On May 13, 1787, Arthur Phillip and the First Fleet set forth to colonize Australia with 11 ships full of criminals. With such a large contingent of people who didn’t want to be shipped off to a dangerous and unexplored land to work for the benefit of the people who were shipping them there, it seemed highly unlikely that the mission would succeed. History is full of surprises, though.
It didn’t start off smoothly. There was a mutiny attempt on the voyage to the distant continent. But it was dealt with pretty easily, and pretty much everyone got to Australia in good shape. Once there, the colonists were greeted by the Aboriginal people who lived there. Unlike a lot of his peers at that time, Phillip had some relatively enlightened views of such people and achieved friendly contact and an agreement of mutual assistance. With their assistance, Phillips and his men explored the area around their landing site and established the colony of Sydney in what is now known as New South Wales.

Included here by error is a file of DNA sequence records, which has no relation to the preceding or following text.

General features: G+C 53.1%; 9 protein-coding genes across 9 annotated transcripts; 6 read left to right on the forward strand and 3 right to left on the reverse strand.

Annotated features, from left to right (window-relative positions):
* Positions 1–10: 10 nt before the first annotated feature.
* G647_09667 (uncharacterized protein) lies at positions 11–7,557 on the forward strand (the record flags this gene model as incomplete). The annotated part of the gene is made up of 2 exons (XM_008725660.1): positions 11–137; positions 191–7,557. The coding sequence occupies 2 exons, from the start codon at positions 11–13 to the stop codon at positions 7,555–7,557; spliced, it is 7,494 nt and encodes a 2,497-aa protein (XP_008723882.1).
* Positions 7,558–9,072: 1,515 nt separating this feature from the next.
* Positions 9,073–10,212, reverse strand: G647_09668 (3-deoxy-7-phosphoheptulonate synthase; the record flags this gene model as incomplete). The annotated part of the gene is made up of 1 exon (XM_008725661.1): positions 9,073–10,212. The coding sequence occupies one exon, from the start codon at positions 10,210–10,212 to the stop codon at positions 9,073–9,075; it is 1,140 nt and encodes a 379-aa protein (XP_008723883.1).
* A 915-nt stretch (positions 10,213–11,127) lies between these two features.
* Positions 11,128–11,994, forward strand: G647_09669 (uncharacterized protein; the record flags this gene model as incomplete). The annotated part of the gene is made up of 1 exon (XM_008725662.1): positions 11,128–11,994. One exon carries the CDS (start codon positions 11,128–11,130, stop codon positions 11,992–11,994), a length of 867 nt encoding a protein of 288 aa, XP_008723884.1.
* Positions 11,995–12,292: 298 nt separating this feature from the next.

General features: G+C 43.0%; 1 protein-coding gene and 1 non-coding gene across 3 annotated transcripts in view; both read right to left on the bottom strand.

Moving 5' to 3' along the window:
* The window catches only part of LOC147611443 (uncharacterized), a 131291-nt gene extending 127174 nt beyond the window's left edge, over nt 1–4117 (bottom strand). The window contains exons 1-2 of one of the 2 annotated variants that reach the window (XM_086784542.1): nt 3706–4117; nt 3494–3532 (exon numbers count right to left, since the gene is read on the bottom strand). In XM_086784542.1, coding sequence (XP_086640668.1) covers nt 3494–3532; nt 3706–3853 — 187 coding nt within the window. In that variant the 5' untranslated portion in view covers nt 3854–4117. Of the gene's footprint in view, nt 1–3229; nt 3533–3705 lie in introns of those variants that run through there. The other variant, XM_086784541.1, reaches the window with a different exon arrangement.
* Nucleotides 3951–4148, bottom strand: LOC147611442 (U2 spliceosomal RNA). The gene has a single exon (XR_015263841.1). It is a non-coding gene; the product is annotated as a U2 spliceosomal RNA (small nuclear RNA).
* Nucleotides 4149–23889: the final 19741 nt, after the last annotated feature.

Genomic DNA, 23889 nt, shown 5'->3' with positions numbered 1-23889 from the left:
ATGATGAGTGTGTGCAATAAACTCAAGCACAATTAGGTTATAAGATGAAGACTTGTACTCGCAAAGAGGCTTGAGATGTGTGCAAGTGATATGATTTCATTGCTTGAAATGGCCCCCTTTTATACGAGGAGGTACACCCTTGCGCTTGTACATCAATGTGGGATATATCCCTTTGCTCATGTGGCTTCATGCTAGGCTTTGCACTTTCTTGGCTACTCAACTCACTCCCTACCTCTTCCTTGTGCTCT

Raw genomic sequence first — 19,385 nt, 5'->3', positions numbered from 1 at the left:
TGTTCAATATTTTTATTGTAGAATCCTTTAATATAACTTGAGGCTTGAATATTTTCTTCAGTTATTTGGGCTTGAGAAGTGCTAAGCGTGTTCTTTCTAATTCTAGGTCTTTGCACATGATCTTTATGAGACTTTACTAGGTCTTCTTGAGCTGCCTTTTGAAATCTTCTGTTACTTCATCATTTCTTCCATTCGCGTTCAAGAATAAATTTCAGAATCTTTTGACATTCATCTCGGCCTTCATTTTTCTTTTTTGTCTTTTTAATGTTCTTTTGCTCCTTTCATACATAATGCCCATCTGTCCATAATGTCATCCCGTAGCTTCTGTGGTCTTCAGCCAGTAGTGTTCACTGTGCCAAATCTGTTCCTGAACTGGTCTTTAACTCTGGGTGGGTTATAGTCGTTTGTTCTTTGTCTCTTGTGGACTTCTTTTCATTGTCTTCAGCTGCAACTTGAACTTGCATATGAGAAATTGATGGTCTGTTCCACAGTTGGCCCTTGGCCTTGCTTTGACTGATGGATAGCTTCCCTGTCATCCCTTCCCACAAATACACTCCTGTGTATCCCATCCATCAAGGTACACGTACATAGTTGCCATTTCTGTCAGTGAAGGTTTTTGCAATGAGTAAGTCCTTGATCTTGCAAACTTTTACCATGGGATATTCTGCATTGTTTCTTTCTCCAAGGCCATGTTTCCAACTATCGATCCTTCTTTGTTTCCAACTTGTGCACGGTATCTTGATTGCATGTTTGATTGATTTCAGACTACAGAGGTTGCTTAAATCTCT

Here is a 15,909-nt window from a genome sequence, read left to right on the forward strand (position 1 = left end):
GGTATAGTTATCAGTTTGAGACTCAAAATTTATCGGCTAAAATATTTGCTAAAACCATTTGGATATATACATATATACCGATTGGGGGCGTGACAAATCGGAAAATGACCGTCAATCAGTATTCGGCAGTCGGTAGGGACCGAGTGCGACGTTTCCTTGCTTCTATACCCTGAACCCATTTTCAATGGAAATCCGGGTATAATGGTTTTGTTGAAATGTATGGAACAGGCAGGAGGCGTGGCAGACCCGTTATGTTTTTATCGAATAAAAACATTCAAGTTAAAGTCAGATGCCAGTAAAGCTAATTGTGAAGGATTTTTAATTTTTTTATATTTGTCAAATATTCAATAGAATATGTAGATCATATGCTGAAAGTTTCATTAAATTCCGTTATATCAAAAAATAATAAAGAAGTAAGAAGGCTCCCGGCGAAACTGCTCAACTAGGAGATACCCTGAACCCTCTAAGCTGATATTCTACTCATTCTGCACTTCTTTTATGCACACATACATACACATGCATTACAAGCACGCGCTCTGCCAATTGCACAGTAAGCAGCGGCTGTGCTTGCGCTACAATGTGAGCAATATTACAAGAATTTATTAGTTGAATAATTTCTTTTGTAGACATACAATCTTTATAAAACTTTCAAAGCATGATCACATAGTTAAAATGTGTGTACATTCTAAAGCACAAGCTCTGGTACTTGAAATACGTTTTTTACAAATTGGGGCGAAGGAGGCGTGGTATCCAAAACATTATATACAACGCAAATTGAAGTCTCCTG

The colonists were lucky they had Phillips as their Crown-appointed governor. He worked tirelessly on their behalf, using his political connections back home to ensure adequate supplies reached the colonists during the difficult early years. Because of him, there was no disastrous widespread famine. He had spent his entire life serving in the Navy and being a farmer. Nobody could have predicted how good he’d prove to be as a governor in such difficult circumstances.
Although Australia began its existence as a colony of criminals, it developed in a much more law-abiding direction. Today, Australia has one of the lowest crime rates in the world, much lower than the United States.